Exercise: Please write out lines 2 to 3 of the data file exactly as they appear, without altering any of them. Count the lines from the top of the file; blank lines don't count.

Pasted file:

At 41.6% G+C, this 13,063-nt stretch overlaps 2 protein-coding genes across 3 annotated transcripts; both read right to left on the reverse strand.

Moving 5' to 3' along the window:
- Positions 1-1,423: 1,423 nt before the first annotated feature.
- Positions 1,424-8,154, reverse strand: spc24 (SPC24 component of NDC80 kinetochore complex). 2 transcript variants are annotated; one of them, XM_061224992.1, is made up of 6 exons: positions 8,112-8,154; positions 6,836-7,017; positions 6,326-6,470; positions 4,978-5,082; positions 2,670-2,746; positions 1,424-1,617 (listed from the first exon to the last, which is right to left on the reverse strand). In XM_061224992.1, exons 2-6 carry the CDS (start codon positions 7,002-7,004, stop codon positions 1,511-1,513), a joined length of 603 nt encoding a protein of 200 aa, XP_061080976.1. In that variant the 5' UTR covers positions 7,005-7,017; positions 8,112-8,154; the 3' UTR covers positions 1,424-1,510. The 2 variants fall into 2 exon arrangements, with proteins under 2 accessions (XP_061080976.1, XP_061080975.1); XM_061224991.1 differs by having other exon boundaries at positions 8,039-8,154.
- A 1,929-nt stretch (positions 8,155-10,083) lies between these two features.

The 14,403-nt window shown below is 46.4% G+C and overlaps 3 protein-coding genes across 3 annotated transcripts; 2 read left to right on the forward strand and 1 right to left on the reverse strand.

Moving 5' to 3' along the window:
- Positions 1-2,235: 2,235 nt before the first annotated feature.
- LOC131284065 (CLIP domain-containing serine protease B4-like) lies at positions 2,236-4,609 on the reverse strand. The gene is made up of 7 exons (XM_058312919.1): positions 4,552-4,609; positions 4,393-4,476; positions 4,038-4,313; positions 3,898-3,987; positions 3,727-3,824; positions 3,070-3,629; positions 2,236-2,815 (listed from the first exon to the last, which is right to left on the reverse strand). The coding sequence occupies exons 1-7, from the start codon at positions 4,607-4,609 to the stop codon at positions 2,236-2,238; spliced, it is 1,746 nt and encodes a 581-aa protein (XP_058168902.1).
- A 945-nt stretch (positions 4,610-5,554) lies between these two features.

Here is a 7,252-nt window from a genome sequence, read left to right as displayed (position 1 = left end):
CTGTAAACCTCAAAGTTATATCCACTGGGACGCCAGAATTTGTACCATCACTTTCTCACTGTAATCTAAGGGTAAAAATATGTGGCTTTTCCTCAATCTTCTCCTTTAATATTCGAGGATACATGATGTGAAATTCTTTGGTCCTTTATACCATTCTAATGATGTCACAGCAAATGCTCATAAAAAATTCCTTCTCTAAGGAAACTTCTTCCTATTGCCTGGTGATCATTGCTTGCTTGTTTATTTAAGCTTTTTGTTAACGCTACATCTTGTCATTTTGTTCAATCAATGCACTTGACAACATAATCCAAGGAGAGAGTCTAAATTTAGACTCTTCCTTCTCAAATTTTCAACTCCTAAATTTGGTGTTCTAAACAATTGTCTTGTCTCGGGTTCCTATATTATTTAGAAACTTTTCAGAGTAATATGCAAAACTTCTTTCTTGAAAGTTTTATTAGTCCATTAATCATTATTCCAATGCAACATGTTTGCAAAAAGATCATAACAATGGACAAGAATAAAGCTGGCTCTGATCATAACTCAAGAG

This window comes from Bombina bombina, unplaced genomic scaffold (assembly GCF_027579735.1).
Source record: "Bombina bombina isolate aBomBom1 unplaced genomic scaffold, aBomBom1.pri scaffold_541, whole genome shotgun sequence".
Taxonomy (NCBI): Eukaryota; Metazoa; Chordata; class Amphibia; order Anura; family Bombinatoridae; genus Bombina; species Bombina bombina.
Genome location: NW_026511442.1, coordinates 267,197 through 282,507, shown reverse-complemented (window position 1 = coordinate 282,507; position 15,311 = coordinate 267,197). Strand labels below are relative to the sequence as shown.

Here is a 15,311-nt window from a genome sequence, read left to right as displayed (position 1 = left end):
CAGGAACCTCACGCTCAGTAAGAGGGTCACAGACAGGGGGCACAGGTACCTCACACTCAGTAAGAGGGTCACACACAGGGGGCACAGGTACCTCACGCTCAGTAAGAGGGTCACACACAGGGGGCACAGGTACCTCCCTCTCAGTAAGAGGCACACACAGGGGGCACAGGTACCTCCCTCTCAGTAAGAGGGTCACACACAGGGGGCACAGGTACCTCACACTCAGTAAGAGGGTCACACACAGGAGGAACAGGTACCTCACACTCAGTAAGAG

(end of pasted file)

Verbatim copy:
Moving 5' to 3' along the window:
- Positions 1-1,423: 1,423 nt before the first annotated feature.